6. Measurement: Schools should measure pupil well-being regularly.

7. A life-skills curriculum: Schools should use evidence-based methods to provide explicit teaching in life skills for at least an hour a week throughout school life, and more in the early years. This should mainly emphasize dos rather than dont’s.

8. Teacher training: All teachers should be trained in ways to notice and promote child well-being and mental health, and to maintain a civilized learning environment.

9. Use of mobiles: There should be a major international program to develop free smartphone-based approaches to all our recommendations. A major international charity should be asked to support this.

10. The Sustainable Development Goals: The Sustainable Development Goals should include explicit reference to physical and mental health.

To summarize

There is a massive problem: 10% of our children are suffering from a mental disorder, and under a quarter of these are receiving specialist help for their problem.

We know what to do: For children with mental health problems, there are effective evidence- based psychological treatments that the healthcare system should provide. Every school should promote the well-being of its children, using evidence-based approaches.

The net cost need not be high: Mental illness already imposes high costs on the economy. Above all, hundreds of high-quality online programs should be developed and offered free to children and their caretakers throughout the world.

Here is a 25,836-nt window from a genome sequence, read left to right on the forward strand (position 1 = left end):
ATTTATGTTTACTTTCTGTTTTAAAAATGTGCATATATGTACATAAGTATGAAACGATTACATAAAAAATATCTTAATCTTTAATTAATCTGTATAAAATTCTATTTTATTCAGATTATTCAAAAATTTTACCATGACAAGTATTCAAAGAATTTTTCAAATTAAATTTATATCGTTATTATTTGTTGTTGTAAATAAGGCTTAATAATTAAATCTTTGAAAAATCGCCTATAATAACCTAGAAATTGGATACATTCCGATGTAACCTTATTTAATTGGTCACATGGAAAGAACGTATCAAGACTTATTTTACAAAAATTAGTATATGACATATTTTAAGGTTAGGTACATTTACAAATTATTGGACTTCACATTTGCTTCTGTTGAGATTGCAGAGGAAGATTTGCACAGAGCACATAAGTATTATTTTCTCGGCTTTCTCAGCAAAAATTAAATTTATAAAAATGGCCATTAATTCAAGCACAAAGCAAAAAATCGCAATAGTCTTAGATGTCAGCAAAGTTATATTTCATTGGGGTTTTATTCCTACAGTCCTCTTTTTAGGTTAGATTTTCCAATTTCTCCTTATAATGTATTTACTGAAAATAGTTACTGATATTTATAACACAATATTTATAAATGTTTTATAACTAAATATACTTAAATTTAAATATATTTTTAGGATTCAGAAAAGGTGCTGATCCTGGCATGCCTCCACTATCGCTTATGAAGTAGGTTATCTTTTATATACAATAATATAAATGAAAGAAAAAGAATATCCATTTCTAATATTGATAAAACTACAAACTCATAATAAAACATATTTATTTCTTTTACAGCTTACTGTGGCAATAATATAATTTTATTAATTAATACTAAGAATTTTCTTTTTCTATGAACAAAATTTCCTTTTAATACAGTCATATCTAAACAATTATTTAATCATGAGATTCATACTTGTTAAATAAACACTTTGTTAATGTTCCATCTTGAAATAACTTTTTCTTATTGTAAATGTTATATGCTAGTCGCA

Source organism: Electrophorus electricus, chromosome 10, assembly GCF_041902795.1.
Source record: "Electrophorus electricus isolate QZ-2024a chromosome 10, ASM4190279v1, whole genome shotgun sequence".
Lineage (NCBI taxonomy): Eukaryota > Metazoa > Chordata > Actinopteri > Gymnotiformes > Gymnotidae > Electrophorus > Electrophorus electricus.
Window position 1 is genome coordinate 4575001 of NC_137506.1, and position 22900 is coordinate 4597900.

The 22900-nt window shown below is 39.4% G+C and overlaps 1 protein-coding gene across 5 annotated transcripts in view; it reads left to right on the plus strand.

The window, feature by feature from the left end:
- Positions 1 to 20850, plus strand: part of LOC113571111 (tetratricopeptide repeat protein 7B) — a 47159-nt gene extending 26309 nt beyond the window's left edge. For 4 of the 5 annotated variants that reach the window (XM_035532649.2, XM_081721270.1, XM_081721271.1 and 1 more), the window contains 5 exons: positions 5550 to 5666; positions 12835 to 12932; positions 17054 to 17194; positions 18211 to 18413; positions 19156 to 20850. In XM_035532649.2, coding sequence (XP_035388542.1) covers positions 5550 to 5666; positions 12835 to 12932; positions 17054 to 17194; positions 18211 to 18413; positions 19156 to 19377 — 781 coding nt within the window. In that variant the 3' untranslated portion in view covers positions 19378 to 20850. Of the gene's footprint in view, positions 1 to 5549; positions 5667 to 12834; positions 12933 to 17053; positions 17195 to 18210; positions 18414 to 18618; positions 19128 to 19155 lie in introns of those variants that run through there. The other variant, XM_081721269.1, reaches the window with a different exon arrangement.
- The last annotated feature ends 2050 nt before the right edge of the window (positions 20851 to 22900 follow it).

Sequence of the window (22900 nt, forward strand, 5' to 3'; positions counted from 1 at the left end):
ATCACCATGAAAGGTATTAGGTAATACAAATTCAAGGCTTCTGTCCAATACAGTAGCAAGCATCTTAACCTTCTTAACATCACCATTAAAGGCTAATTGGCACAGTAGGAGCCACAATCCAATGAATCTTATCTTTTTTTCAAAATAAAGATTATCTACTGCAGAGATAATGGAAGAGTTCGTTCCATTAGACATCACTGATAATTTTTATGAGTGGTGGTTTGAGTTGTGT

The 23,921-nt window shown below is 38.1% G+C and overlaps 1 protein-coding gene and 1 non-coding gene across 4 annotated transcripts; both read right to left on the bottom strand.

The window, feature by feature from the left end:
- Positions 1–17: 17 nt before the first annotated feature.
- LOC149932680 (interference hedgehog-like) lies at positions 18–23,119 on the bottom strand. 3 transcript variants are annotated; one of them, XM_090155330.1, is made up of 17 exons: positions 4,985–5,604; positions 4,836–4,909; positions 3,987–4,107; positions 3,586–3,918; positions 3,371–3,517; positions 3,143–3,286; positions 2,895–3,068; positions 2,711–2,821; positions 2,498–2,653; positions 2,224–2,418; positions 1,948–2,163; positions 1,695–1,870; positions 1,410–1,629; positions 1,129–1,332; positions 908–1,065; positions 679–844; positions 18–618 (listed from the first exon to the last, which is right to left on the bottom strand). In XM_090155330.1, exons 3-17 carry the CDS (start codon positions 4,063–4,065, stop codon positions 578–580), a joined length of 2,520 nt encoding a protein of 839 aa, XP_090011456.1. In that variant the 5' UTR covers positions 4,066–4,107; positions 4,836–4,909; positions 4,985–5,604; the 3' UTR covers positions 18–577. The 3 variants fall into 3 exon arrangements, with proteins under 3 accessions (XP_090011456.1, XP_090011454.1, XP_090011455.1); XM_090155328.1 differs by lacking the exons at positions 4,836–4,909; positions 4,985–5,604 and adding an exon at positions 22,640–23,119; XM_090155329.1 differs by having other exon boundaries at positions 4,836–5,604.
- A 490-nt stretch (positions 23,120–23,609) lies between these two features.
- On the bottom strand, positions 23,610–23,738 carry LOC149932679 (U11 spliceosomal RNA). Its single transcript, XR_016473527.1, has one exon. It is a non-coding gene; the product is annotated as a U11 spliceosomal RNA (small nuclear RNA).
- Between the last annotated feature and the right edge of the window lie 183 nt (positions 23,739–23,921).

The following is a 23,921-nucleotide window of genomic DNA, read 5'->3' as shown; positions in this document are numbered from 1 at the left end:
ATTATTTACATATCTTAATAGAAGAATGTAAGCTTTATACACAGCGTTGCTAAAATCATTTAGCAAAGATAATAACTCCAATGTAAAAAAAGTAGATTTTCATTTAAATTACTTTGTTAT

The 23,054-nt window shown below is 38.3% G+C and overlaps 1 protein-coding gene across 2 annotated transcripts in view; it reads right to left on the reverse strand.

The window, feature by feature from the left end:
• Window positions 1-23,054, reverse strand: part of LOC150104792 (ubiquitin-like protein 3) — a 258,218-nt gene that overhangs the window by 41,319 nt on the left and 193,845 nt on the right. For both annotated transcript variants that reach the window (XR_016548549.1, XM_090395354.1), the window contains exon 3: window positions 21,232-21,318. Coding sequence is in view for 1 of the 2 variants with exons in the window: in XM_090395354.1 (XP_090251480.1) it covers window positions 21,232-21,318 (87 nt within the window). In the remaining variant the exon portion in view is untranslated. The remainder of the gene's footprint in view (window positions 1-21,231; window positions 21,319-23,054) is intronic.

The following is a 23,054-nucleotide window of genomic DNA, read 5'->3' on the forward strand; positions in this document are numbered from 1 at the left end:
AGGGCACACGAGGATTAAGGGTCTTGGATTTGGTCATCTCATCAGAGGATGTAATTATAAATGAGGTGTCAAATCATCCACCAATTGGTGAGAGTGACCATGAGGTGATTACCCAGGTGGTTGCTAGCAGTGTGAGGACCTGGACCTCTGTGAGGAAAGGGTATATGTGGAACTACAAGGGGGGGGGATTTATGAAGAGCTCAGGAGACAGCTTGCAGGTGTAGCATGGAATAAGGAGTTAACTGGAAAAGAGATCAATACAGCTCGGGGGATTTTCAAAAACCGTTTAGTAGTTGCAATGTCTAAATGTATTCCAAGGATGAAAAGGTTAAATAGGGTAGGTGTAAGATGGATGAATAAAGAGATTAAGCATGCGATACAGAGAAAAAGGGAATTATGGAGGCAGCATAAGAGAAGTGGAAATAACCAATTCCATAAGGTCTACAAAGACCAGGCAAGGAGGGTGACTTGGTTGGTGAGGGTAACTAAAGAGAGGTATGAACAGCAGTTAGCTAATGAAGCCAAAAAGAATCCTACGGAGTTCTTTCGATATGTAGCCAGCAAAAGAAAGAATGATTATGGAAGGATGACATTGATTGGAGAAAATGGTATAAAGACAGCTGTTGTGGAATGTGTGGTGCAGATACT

To continue reading this chapter and access the full 2015 World Happiness Report  go to ->> http://worldhappiness.report/wp-content/uploads/sites/2/2015/04/WHR15.pdf



Acknowledgement: This chapter reproduces a report written for the World Innovation Summit for Health (WISH) held in Qatar on 17-18 February 2015. WISH is an initiative of Qatar Foundation for Education, Science and Community Development, chaired by Lord Darzi. The report received invaluable support from a WISH Forum consisting of Hamad Al Ibrahim; Helen Baker-Henningham; Chris Bonell; Zachary Brown; Mark Jordans; Vikram Patel; Linda Richter; Stephen Scott; Chiara Servili; Graham Thornicroft; and, Carolyn Webster-Stratton; and, with help from the WISH Forum team (Will Warburton, Sarah Henderson and Dominic King).